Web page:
Eco-Friendly, Non-Toxic Solutions To Clean Your Glass Panes And Vinyl Frames

Posted on: 10 August 2016

Maintaining your home can be challenging, since there are so many chores needed to keep your investment clean and in good condition. From shampooing the carpet and repairing leaky faucets to mowing the lawn and cleaning your gutters, it is easy to see how you may become overwhelmed. Unfortunately, you may not be placing enough time and energy into maintaining your vinyl windows. Energy-efficient, single-pane windows can save you up to $465 per year, so you should focus your efforts on cleaning and maintaining this valuable investment. Of course, you may not know how to get started. If you live in a home with these appealing and efficient vinyl frame windows, use this guide to ensure they remain clean and in good condition for many years to come.

Ammonia-Free Glass Cleaner

Visit your local grocery or discount store and you will find a large selection of glass cleaners. These spray solutions may seem very effective at removing light dirt, dust, and grease from your windows and other glass surfaces. Unfortunately, these cleaners will also contain toxic ingredients that can be harmful to your health and the environment.

Ammonia is a common ingredient found in most glass cleaners. Exposure to a small amount of ammonia will not cause any health problems. However, cleaning the interior and exterior of each window in your home with these traditional glass cleaners will result in a larger and more dangerous exposure to ammonia.

Creating a non-toxic glass cleaner is possible by adding the following ingredients to a large spray bottle:

  • 4 cups of distilled water – Using distilled water is best, since it will not leave a residue on your glass.
  • 4 tablespoons of white vinegar
  • 20 drops of essential oils – Lemon or peppermint essential oils are great options for masking the vinegar smell.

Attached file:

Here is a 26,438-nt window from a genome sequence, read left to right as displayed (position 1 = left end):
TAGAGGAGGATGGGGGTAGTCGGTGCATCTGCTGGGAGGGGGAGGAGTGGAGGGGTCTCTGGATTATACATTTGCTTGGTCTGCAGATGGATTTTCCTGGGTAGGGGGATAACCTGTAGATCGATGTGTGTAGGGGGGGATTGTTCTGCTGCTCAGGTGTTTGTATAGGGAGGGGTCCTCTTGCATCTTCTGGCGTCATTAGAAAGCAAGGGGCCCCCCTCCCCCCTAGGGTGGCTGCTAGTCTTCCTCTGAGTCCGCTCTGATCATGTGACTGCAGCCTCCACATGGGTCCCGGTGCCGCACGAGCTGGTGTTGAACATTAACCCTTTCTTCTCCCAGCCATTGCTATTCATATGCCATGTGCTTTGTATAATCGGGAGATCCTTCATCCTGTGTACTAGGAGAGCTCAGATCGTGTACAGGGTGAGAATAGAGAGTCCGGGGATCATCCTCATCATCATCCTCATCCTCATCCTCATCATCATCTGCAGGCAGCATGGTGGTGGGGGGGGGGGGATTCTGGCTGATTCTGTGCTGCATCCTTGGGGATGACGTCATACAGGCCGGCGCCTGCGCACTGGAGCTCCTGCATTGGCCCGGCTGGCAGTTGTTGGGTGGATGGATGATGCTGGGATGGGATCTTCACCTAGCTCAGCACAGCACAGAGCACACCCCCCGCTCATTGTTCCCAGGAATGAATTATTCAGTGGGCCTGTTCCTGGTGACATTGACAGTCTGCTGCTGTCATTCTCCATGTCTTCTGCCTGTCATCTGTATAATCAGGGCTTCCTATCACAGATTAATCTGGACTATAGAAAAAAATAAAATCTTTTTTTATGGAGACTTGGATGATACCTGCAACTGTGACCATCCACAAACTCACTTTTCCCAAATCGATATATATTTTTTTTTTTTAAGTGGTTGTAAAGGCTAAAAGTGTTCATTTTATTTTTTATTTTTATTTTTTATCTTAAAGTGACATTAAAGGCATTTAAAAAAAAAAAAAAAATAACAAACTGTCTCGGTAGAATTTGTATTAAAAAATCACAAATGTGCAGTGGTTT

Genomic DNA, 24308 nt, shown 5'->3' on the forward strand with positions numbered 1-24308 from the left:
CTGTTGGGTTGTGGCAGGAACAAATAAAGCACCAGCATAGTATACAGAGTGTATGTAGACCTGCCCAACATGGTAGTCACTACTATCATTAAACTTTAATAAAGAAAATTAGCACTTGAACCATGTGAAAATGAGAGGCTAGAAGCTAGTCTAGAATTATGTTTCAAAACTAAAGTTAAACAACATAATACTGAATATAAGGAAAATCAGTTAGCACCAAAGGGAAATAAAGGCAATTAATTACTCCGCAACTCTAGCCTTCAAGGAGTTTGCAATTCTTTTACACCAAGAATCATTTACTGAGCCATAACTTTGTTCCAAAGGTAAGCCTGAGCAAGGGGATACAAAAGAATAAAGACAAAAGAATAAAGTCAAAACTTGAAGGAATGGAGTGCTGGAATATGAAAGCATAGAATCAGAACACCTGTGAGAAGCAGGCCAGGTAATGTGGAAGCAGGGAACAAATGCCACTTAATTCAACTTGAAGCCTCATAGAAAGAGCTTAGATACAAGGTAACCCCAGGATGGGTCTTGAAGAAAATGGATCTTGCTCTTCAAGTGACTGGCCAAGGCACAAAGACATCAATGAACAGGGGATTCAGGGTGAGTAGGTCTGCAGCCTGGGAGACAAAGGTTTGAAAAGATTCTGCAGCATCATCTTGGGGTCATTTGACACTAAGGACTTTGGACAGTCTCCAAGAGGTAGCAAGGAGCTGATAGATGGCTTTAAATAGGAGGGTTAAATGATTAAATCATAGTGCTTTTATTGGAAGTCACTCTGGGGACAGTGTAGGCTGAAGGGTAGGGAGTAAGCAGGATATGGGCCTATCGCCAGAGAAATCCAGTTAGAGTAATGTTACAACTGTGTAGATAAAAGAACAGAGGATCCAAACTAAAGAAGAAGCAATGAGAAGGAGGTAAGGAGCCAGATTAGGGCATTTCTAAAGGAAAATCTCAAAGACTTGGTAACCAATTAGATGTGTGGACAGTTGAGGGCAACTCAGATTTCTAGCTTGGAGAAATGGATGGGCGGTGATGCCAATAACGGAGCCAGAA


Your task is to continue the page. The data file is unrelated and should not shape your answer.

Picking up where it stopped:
Once you have the ingredients in your spray bottle, shake to mix. Then, spray a generous amount of your natural glass cleaner onto the glass windowpanes. Run a squeegee tool across the glass, wiping away excess solution and dirty residue onto a paper towel.  Once you have washed the exterior windows, head indoors to use the same steps on the interior window panes.

Chlorine-Free, Non-Bleach Frame Cleanser

Dirt, mud, dust, bird droppings, and dead insects can quickly build up on your vinyl window frames. Over time, this buildup can be difficult to remove. Vinyl window frames are resistant to moisture, so you do not need to worry about possible decay, but the heavy residue can discolor and stain the vinyl material.

To improve the look of your home while preventing stains on your vinyl frames, periodic cleaning will be necessary. Bleach is an effective option for removing stubborn residue and potential stains, but this cleaner can be hazardous to your health and the environment.

Exposure to chlorinated bleach irritates your skin and eyes. In addition, chlorinated bleach can affect your respiratory system, decreasing your ability to breathe properly. Thankfully, removing the heavy debris is possible using safer, non-toxic cleansers.

In a spray bottle, combine the following:

  • 12 cups of water
  • ¼ cup of lemon juice
  • 1 cup of hydrogen peroxide

Shake to mix and spray a generous amount on a cloth or sponge. Use to remove residue from your vinyl frames. Wipe away the excess cleaning solutions using a wet cloth.

If the non-chlorine, non-bleach cleaner does not remove the buildup from your frames, create a scouring powder. In a bowl, combine 1 cup of baking soda, 2 teaspoons of cream of tartar, 1/8 cup of borax, and ¼ cup of grated lemon peel. Apply the ingredients to your vinyl frames using a wet sponge. After scouring, wipe away the excess using a wet cloth.

Maintaining the look and value of your vinyl windows will require periodic cleaning. Use this guide to clean your windowpanes and frames using non-toxic, eco-friendly solutions. 

If you're looking to replace your current windows with vinyl windows, contact a company like Miller Roofing & Guttering Inc. for more information.

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